Top Finance Dem to propose annually taxing wealthy people’s investment gains
Senate Finance Committee ranking member Ron Wyden (D-Ore.) on Tuesday said that he will put forth a proposal to ensure that wealthy individuals are paying their “fair share” of taxes, amid a debate among Democrats about how best to levy taxes on the rich.
Wyden announced that he will put forward a white paper that calls for taxing the capital gains of wealthy individuals’ investments annually, as opposed to when the investments are sold under current law. Such an approach is known as “mark-to-market.”
Wyden would also tax the capital gains at the same rates as other income, while capital gains are currently taxed at lower rates than ordinary income.
“Everyone needs to pay their fair share and the best approach to achieving that goal is a mark-to-market system that would require the wealthy to pay taxes on their gains every year at the same rates all other income is taxed,” Wyden said in a statement. “This eliminates serious loopholes that allow some to pay a lower rate than wage earners, to delay their taxes indefinitely, and in some cases, to avoid paying tax at all.”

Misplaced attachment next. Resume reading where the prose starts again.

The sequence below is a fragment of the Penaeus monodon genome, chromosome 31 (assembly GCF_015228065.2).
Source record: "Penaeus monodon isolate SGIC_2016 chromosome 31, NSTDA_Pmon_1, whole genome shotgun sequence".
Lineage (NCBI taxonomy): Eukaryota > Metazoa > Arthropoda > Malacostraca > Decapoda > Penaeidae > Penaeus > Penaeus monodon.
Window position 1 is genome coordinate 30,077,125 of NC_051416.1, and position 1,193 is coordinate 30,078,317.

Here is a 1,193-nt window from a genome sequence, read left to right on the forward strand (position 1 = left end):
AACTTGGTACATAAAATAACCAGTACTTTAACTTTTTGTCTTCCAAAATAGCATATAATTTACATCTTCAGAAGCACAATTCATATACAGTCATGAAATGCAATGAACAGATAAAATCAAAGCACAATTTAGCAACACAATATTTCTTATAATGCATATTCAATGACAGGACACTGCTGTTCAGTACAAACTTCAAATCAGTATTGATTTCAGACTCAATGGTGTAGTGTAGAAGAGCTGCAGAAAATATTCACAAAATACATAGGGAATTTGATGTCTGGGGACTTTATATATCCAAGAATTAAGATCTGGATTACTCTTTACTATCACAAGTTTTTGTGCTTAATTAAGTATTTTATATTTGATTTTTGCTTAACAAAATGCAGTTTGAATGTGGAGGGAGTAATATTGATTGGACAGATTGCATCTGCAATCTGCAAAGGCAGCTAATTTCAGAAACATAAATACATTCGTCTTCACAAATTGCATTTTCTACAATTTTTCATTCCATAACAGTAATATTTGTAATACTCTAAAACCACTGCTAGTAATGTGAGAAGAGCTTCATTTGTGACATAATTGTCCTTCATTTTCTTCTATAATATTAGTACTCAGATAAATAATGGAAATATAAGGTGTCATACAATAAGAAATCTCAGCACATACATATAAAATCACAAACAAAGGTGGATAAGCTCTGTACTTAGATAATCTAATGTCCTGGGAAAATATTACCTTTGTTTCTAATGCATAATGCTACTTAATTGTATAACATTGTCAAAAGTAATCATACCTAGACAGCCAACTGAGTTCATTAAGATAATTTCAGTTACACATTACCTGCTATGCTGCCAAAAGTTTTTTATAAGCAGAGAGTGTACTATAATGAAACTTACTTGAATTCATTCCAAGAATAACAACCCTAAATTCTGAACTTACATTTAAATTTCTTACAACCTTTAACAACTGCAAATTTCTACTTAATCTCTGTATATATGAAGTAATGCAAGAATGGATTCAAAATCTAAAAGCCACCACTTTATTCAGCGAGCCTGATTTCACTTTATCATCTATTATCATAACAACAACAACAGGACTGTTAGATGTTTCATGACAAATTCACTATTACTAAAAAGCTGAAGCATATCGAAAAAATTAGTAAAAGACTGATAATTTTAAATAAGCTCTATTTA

“Just increasing the top tax rates leaves loopholes in place that savvy accountants and lawyers exploit,” he added. “In contrast, taxing the annual gains generated by wealth closes a host of loopholes while raising the sort of revenue needed to keep Social Security and Medicare secure for years to come.”
Wyden’s announcement comes as many Democrats in the presidential race have released proposals to boost taxes on the wealthy in an effort to reduce wealth inequality and raise revenue to pay for spending priorities. Sen. Elizabeth Warren (D-Mass.) has proposed a wealth tax, while several candidates, including Sen. Bernie Sanders (I-Vt.), have proposed expanding the estate tax.
Wyden is not running for president. However, if Democrats win the 2020 presidential election and take back control of the Senate, Wyden would likely become chairman of the Finance Committee and would play a key role in crafting tax legislation.